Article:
Historic Frome: Home of the Independent
Highlighted in the press for all the right reasons, the historic Somerset market town of Frome has been labelled one of the ‘Best Places to Live in Britain’. The unassuming but attractive country town, has quickly become a vibrant and cultural community favoured by many.
Packed with historic buildings, cobbled streets and independent boutiques, Frome has built a positive image around its strong community values and creative people. It offers a charming destination for discerning tourists, seeking something a little bit different, but equally proves an important heart for its residents, who benefit from a thriving contemporary arts scene, as well as its market roots.
The town has played a hugely important part with its market since the early days of the Doomsday Book, after the decline of the cloth trade meant that locals had to lean towards a different trade. The Cheese and Grain building sits behind the centre of the town and provides a key link to this part of Frome’s history. Multiple markets existed from the time of the Norman Conquest and the tradition remains central to the townsfolk today with regular markets every Wednesday, Thursday and Saturday, as well as the ‘Frome Independent’ market on the first Sunday of each month, from March through to December.
Frome is full of specialist shops selling everything from arts and crafts to vintage clothing, antiques and collectibles, with the majority for store holders now independent. You can also find galleries, theatres and great live performances at The Cheese and Grain, with a range of colourful events held throughout the year as well. This thriving town has a growing reputation, as a hub for creative businesses and start-ups, with a variety of craftspeople creating specialist pieces from their workshops; everything from designer jewellery to textiles, instruments and 3D media.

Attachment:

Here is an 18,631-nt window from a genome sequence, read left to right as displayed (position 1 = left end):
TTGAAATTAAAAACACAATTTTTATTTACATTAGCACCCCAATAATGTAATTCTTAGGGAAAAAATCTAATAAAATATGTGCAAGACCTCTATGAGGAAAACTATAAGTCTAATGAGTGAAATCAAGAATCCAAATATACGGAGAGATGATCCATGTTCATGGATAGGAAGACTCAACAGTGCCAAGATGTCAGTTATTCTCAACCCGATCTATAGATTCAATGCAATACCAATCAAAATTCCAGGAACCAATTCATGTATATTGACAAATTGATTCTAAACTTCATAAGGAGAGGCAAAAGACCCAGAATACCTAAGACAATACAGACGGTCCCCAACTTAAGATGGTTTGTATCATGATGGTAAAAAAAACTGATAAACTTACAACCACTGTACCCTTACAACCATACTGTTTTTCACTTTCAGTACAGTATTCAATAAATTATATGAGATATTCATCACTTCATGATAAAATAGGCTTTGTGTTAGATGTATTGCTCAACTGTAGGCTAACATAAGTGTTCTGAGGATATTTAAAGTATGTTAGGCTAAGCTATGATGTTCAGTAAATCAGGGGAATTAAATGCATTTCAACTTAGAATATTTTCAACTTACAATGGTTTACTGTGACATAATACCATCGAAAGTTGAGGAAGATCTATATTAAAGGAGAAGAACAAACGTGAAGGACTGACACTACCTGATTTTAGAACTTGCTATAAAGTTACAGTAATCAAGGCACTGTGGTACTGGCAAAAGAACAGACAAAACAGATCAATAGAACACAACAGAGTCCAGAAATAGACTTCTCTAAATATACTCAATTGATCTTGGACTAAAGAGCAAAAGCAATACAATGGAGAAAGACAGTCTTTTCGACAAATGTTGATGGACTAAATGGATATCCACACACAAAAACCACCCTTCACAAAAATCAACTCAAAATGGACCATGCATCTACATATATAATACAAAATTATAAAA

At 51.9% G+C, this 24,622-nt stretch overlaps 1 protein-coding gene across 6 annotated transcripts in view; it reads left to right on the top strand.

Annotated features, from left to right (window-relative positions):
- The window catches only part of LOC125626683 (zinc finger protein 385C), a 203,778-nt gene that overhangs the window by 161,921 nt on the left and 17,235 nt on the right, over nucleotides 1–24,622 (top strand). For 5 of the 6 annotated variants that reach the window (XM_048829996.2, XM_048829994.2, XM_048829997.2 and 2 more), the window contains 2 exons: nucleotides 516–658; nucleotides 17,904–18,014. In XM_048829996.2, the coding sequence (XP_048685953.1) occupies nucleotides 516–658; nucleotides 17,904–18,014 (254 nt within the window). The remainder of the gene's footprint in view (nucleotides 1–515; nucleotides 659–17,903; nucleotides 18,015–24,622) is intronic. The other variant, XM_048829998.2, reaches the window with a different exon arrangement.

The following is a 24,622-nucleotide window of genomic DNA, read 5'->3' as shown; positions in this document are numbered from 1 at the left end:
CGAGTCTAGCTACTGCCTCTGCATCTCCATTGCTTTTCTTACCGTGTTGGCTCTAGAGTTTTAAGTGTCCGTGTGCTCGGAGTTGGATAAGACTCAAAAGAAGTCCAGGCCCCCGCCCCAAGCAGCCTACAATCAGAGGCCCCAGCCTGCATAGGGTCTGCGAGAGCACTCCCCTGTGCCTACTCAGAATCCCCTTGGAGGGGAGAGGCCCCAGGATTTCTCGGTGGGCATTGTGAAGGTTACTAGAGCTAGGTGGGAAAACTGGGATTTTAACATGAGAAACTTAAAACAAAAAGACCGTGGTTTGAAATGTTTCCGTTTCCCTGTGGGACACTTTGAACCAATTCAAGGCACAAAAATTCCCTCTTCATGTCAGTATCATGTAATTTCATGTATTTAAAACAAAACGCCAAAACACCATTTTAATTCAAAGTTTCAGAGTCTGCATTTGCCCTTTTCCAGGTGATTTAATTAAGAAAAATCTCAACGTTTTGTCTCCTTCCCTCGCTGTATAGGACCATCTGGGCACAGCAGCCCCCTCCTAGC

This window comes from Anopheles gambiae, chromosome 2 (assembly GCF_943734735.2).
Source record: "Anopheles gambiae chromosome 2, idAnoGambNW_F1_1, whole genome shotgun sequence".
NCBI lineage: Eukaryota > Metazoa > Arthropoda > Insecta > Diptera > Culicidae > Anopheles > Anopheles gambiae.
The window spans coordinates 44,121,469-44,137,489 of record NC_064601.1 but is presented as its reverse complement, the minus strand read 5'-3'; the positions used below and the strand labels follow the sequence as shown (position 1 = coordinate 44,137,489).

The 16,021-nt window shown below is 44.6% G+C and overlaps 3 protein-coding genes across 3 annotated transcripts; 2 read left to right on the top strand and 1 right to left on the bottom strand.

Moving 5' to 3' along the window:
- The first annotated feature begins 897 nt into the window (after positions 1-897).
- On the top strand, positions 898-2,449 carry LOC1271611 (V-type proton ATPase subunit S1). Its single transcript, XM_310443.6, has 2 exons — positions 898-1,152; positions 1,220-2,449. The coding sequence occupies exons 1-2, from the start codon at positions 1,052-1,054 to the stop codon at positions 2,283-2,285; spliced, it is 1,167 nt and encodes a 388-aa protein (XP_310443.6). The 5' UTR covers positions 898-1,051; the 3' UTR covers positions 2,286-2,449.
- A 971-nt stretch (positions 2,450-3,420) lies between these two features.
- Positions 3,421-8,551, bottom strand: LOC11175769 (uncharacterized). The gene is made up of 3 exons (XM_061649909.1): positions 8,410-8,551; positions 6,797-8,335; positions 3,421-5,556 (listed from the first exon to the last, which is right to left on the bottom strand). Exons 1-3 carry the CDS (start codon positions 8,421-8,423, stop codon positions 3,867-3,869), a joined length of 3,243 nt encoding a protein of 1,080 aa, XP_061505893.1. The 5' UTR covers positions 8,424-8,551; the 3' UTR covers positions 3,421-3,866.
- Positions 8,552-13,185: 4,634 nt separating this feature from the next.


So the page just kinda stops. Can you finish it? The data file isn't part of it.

To prove the icing on the cake, Frome also offers a great day’s shopping, taking great pride in the creativity and diversity of its independent shops. There are a handful of well-known chain stores as well, but without a doubt the real treasure lies along the back laneways, such as the medieval Cheap Street and St Catherine’s Hill, formerly known as the Artisan quarter. There are also a range of independent cafes and bistros in which to sit down and enjoy afternoon tea, but Palmer Street also hosts a range of foodie delights offering slow, locally sourced food from their seasonal menus.
Looking for somewhere to stay nearby? Tucking Mill offers a range of luxury self-catering properties set in the Midford Valley between Bath and Frome. Click here to view accommodation options. Frome is within easy reach by car, but also accessible by public transport with the D2 and D2A buses passing by the village of Midford on route from the centre of Bath.